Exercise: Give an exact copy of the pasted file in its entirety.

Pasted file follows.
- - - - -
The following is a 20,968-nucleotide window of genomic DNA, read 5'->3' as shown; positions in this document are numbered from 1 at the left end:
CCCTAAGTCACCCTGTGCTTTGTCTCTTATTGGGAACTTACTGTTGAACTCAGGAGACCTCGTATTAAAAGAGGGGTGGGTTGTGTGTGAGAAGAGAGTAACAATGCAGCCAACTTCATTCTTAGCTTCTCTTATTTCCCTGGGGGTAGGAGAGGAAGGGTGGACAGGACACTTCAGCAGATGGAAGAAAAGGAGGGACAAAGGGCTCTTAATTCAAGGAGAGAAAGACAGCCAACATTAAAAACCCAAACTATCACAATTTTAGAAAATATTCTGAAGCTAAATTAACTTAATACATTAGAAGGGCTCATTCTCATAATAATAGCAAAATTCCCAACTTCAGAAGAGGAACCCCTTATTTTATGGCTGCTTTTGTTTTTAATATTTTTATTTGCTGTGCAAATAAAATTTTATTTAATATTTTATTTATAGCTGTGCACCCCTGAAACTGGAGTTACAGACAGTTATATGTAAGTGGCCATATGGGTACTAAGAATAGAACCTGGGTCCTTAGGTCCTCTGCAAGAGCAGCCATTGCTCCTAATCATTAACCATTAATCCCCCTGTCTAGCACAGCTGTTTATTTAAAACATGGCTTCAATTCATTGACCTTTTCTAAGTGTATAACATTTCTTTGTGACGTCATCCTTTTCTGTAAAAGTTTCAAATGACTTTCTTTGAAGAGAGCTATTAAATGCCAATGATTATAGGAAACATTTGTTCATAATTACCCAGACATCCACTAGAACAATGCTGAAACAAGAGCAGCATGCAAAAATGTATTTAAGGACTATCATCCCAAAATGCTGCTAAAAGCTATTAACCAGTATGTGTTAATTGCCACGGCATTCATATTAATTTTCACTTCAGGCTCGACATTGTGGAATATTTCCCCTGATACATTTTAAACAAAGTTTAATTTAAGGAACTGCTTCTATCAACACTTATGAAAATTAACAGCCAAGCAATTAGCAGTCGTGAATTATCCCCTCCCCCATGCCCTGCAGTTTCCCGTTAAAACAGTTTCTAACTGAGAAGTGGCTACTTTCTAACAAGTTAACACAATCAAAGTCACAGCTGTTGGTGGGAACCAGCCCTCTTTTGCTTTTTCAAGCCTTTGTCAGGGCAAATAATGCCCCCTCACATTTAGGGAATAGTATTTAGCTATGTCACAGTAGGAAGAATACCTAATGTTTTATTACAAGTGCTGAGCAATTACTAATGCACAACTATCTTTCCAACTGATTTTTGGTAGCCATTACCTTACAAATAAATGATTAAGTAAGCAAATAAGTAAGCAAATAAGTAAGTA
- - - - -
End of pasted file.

The following is a 20,968-nucleotide window of genomic DNA, read 5'->3' as shown; positions in this document are numbered from 1 at the left end:
CCCTAAGTCACCCTGTGCTTTGTCTCTTATTGGGAACTTACTGTTGAACTCAGGAGACCTCGTATTAAAAGAGGGGTGGGTTGTGTGTGAGAAGAGAGTAACAATGCAGCCAACTTCATTCTTAGCTTCTCTTATTTCCCTGGGGGTAGGAGAGGAAGGGTGGACAGGACACTTCAGCAGATGGAAGAAAAGGAGGGACAAAGGGCTCTTAATTCAAGGAGAGAAAGACAGCCAACATTAAAAACCCAAACTATCACAATTTTAGAAAATATTCTGAAGCTAAATTAACTTAATACATTAGAAGGGCTCATTCTCATAATAATAGCAAAATTCCCAACTTCAGAAGAGGAACCCCTTATTTTATGGCTGCTTTTGTTTTTAATATTTTTATTTGCTGTGCAAATAAAATTTTATTTAATATTTTATTTATAGCTGTGCACCCCTGAAACTGGAGTTACAGACAGTTATATGTAAGTGGCCATATGGGTACTAAGAATAGAACCTGGGTCCTTAGGTCCTCTGCAAGAGCAGCCATTGCTCCTAATCATTAACCATTAATCCCCCTGTCTAGCACAGCTGTTTATTTAAAACATGGCTTCAATTCATTGACCTTTTCTAAGTGTATAACATTTCTTTGTGACGTCATCCTTTTCTGTAAAAGTTTCAAATGACTTTCTTTGAAGAGAGCTATTAAATGCCAATGATTATAGGAAACATTTGTTCATAATTACCCAGACATCCACTAGAACAATGCTGAAACAAGAGCAGCATGCAAAAATGTATTTAAGGACTATCATCCCAAAATGCTGCTAAAAGCTATTAACCAGTATGTGTTAATTGCCACGGCATTCATATTAATTTTCACTTCAGGCTCGACATTGTGGAATATTTCCCCTGATACATTTTAAACAAAGTTTAATTTAAGGAACTGCTTCTATCAACACTTATGAAAATTAACAGCCAAGCAATTAGCAGTCGTGAATTATCCCCTCCCCCATGCCCTGCAGTTTCCCGTTAAAACAGTTTCTAACTGAGAAGTGGCTACTTTCTAACAAGTTAACACAATCAAAGTCACAGCTGTTGGTGGGAACCAGCCCTCTTTTGCTTTTTCAAGCCTTTGTCAGGGCAAATAATGCCCCCTCACATTTAGGGAATAGTATTTAGCTATGTCACAGTAGGAAGAATACCTAATGTTTTATTACAAGTGCTGAGCAATTACTAATGCACAACTATCTTTCCAACTGATTTTTGGTAGCCATTACCTTACAAATAAATGATTAAGTAAGCAAATAAGTAAGCAAATAAGTAAGTA